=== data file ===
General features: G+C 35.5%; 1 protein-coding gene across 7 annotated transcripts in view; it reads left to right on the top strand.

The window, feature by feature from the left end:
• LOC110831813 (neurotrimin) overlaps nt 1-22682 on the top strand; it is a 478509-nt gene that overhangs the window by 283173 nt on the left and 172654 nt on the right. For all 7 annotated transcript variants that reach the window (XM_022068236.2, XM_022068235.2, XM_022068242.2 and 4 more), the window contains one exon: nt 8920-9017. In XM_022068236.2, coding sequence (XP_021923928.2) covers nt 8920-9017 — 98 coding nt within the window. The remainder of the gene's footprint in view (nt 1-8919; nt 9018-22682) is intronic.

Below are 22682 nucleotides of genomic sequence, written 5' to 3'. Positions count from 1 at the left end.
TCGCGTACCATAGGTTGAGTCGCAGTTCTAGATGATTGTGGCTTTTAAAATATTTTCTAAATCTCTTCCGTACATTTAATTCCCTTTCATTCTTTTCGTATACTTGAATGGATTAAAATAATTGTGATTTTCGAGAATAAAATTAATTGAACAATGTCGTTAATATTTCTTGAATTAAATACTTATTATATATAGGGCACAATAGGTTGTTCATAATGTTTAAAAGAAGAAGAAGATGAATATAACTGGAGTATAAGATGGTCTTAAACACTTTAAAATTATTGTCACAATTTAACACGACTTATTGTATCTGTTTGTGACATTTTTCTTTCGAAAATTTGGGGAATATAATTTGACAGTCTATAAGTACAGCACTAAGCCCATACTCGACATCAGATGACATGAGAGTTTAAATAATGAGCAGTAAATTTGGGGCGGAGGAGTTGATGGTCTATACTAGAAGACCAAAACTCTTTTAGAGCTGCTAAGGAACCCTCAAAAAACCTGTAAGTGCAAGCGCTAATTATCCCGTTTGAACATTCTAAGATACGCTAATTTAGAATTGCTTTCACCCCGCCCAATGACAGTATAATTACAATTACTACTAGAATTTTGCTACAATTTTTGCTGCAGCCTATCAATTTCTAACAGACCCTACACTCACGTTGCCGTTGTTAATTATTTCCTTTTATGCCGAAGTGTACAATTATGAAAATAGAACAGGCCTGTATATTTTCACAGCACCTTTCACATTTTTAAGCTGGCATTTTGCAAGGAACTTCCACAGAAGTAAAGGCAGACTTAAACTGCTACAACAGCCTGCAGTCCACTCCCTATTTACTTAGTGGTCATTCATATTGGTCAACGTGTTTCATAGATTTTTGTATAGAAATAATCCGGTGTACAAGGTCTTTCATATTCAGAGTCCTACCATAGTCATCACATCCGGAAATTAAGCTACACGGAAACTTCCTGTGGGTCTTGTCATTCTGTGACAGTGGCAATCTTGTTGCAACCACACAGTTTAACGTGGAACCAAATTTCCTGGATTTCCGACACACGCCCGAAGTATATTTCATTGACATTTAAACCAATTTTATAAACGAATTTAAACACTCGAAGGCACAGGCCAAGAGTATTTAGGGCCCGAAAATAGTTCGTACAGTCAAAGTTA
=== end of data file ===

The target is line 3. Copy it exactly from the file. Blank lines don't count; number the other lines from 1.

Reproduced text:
• LOC110831813 (neurotrimin) overlaps nt 1-22682 on the top strand; it is a 478509-nt gene that overhangs the window by 283173 nt on the left and 172654 nt on the right. For all 7 annotated transcript variants that reach the window (XM_022068236.2, XM_022068235.2, XM_022068242.2 and 4 more), the window contains one exon: nt 8920-9017. In XM_022068236.2, coding sequence (XP_021923928.2) covers nt 8920-9017 — 98 coding nt within the window. The remainder of the gene's footprint in view (nt 1-8919; nt 9018-22682) is intronic.